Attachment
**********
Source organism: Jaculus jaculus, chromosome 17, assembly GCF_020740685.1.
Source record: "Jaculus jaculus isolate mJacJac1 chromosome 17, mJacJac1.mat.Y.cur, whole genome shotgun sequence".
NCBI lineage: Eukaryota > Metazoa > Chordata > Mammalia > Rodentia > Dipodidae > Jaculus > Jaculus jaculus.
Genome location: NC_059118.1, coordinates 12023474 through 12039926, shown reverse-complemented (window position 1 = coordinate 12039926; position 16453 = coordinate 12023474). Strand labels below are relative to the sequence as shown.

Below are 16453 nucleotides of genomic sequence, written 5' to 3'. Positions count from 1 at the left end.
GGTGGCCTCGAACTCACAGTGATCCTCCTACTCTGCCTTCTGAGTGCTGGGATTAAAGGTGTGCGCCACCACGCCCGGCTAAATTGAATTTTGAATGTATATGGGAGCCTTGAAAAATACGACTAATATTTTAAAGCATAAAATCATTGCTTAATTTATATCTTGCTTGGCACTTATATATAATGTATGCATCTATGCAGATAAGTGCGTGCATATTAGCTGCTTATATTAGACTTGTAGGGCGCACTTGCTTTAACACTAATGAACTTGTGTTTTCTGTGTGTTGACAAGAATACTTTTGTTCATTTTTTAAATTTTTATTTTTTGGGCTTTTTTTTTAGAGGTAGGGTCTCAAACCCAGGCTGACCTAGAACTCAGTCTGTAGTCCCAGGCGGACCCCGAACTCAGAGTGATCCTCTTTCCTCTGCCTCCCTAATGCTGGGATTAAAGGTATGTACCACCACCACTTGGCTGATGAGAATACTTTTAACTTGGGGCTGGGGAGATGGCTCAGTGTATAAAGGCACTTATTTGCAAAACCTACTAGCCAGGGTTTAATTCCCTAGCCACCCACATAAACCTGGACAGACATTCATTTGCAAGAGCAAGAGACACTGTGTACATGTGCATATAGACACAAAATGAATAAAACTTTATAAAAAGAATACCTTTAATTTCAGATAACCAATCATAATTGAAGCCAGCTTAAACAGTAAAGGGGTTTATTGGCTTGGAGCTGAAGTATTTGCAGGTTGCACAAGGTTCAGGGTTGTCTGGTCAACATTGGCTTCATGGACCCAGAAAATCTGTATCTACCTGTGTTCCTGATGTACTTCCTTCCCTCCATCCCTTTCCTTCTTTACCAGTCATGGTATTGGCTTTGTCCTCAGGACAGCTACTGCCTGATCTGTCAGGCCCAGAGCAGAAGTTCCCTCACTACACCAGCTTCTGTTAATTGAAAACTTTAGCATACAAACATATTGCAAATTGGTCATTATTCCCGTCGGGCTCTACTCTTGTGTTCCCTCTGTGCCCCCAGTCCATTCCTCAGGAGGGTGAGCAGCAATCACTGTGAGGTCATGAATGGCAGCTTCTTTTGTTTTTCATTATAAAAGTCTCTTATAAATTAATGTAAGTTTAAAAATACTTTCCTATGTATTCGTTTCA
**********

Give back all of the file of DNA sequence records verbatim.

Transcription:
Source organism: Jaculus jaculus, chromosome 17, assembly GCF_020740685.1.
Source record: "Jaculus jaculus isolate mJacJac1 chromosome 17, mJacJac1.mat.Y.cur, whole genome shotgun sequence".
NCBI lineage: Eukaryota > Metazoa > Chordata > Mammalia > Rodentia > Dipodidae > Jaculus > Jaculus jaculus.
Genome location: NC_059118.1, coordinates 12023474 through 12039926, shown reverse-complemented (window position 1 = coordinate 12039926; position 16453 = coordinate 12023474). Strand labels below are relative to the sequence as shown.

Below are 16453 nucleotides of genomic sequence, written 5' to 3'. Positions count from 1 at the left end.
GGTGGCCTCGAACTCACAGTGATCCTCCTACTCTGCCTTCTGAGTGCTGGGATTAAAGGTGTGCGCCACCACGCCCGGCTAAATTGAATTTTGAATGTATATGGGAGCCTTGAAAAATACGACTAATATTTTAAAGCATAAAATCATTGCTTAATTTATATCTTGCTTGGCACTTATATATAATGTATGCATCTATGCAGATAAGTGCGTGCATATTAGCTGCTTATATTAGACTTGTAGGGCGCACTTGCTTTAACACTAATGAACTTGTGTTTTCTGTGTGTTGACAAGAATACTTTTGTTCATTTTTTAAATTTTTATTTTTTGGGCTTTTTTTTTAGAGGTAGGGTCTCAAACCCAGGCTGACCTAGAACTCAGTCTGTAGTCCCAGGCGGACCCCGAACTCAGAGTGATCCTCTTTCCTCTGCCTCCCTAATGCTGGGATTAAAGGTATGTACCACCACCACTTGGCTGATGAGAATACTTTTAACTTGGGGCTGGGGAGATGGCTCAGTGTATAAAGGCACTTATTTGCAAAACCTACTAGCCAGGGTTTAATTCCCTAGCCACCCACATAAACCTGGACAGACATTCATTTGCAAGAGCAAGAGACACTGTGTACATGTGCATATAGACACAAAATGAATAAAACTTTATAAAAAGAATACCTTTAATTTCAGATAACCAATCATAATTGAAGCCAGCTTAAACAGTAAAGGGGTTTATTGGCTTGGAGCTGAAGTATTTGCAGGTTGCACAAGGTTCAGGGTTGTCTGGTCAACATTGGCTTCATGGACCCAGAAAATCTGTATCTACCTGTGTTCCTGATGTACTTCCTTCCCTCCATCCCTTTCCTTCTTTACCAGTCATGGTATTGGCTTTGTCCTCAGGACAGCTACTGCCTGATCTGTCAGGCCCAGAGCAGAAGTTCCCTCACTACACCAGCTTCTGTTAATTGAAAACTTTAGCATACAAACATATTGCAAATTGGTCATTATTCCCGTCGGGCTCTACTCTTGTGTTCCCTCTGTGCCCCCAGTCCATTCCTCAGGAGGGTGAGCAGCAATCACTGTGAGGTCATGAATGGCAGCTTCTTTTGTTTTTCATTATAAAAGTCTCTTATAAATTAATGTAAGTTTAAAAATACTTTCCTATGTATTCGTTTCA